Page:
IN March, as the Government’s national lockdown measures to help stop the spread of coronavirus were being understood and implemented, we made a commitment to our residents and businesses.

We said Colchester Borough Council would do all it could for its residents, for the vulnerable and for our fantastic staff who serve the public.

We have more than delivered on those promises.

We maintained key frontline services and played our full part with partners across Essex.

And in many areas, we led the way.

To support those shielding through lockdown, we helped deliver food and other essentials to thousands of residents.

Knowing the huge impact of lockdown on businesses and their employees, we were one of the first councils to get financial advice, support and grants out to those struggling to pay their bills.

Over £33 million of Government and council discretionary grants has been distributed, followed up by business advice and help to those in need.

This is just some of the vast amount of work the council has undertaken, thanks to the hard work of our dedicated officers.

While we have done our bit, sadly the Government has not fulfilled its side of the bargain.

Years of Government cuts to our core budget, which has resulted in the loss of around £11m over the last decade, means we have had to become much more commercially focused.

However, as a result of the lockdown measures, many of the ways we generate income – including leisure, car parks, events and museums – were halted.

This means we are now facing a significant shortfall - almost £10m less than we were expecting this year to invest in essential services.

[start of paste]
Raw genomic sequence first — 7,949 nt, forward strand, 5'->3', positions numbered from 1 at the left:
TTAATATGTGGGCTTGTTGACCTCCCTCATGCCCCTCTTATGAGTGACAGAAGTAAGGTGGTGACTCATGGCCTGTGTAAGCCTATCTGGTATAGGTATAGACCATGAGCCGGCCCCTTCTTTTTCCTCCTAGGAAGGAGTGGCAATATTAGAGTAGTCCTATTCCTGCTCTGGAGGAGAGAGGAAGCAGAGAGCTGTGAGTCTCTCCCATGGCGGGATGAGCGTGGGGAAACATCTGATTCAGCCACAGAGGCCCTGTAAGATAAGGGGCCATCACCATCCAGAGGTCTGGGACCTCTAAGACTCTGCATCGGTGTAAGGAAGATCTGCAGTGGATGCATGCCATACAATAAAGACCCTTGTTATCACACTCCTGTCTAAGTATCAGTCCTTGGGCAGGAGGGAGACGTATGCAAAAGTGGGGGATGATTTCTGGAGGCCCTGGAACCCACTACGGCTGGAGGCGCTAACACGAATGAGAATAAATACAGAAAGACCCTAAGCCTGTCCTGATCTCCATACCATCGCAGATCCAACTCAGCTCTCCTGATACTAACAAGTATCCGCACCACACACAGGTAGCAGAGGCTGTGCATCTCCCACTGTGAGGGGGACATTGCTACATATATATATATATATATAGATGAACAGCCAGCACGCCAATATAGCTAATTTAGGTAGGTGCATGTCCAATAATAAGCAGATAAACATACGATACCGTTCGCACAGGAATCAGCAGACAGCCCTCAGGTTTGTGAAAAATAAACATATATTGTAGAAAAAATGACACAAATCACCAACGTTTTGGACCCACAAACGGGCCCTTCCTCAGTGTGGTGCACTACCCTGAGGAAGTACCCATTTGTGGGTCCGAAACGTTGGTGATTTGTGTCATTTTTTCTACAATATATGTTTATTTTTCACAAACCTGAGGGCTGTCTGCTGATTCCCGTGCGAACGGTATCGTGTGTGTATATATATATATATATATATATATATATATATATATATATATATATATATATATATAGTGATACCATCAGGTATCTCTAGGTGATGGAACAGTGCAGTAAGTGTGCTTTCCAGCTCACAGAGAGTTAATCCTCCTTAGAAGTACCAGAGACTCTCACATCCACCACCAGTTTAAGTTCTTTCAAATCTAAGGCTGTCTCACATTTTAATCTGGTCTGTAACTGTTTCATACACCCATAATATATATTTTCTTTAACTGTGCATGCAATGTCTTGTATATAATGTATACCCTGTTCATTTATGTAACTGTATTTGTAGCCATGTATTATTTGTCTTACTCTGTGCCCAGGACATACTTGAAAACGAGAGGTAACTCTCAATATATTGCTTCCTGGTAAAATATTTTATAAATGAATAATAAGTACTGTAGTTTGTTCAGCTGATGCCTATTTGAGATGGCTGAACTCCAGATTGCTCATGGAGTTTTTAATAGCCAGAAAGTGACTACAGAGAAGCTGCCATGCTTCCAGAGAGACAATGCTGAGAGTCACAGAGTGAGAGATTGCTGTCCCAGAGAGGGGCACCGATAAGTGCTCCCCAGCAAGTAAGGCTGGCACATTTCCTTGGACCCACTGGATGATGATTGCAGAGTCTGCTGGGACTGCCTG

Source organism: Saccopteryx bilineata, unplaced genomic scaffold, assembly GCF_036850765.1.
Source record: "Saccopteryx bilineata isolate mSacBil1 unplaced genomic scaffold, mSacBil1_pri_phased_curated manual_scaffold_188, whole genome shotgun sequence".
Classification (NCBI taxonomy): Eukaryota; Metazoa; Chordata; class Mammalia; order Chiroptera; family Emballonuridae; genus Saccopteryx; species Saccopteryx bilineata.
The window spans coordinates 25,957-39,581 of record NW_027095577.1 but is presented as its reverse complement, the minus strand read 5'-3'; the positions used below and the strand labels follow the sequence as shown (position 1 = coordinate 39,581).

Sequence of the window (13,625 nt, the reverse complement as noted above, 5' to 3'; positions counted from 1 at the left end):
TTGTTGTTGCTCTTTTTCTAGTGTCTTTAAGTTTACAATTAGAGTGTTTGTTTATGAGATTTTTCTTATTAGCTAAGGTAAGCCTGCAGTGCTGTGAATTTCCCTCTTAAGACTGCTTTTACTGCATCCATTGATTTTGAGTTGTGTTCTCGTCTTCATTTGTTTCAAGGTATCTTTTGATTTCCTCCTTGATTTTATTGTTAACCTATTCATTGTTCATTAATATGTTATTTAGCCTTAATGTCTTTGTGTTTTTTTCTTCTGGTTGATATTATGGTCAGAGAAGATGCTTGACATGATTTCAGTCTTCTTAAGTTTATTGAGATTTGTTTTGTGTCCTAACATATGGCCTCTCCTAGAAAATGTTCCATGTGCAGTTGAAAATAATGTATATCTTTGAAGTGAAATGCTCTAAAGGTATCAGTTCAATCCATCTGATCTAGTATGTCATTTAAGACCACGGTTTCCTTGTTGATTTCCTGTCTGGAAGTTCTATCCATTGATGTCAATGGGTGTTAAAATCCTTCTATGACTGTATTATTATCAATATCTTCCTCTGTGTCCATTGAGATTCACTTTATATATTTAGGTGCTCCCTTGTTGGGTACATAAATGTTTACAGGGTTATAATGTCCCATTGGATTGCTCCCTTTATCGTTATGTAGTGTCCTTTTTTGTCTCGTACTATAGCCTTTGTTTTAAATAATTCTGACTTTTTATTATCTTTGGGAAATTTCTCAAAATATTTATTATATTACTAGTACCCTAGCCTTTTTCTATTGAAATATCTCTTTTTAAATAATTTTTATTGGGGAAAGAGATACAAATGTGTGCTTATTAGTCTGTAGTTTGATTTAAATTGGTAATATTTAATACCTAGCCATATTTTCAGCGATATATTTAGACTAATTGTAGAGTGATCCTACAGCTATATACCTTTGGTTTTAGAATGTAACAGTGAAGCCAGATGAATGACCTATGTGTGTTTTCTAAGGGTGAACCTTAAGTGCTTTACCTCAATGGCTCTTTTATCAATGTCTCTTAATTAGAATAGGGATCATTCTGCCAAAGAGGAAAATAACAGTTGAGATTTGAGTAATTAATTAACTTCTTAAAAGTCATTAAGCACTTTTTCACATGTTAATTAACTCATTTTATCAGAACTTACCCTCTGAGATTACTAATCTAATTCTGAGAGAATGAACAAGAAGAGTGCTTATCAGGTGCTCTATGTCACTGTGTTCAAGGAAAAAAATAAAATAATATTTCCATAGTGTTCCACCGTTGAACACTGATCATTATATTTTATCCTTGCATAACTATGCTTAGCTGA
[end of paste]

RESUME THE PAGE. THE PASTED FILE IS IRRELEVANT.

When we made our commitment to the residents and businesses of Colchester, the Secretary of State for Housing, Communities and Local Government, Robert Jenrick, promised to support councils.

He said: “The Government will provide whatever funding is needed for councils to get through this and come out the other side.”

This promise has so far not been kept.

While we have received some funding, it will at best cover only two thirds of our lost income.

We are facing a £2m gap this year that we are seeking to cover from our reserves – money set aside to help deliver key services in the event of an emergency.

Once this money is gone, it can’t be used again.

Now, because the Government has not lived up to its promise, we have a potential funding gap next year of around £3.5m and more in the years that follow.

We are working tirelessly to find ways we can bridge this gap next year and beyond, but it will mean difficult choices.

That is why a cross-party group of councillors is looking at possible garden waste charges.

Not because we want to do it – we are a low tax authority – but because we must close the budget gap created by this crisis and the shortfall in support from Government, with the least cost to services and jobs.

By law, we must have a balanced budget – and in working to achieve it we will continue to lobby the Government to make good on its promises.

By David King, Colchester Council's business and resources boss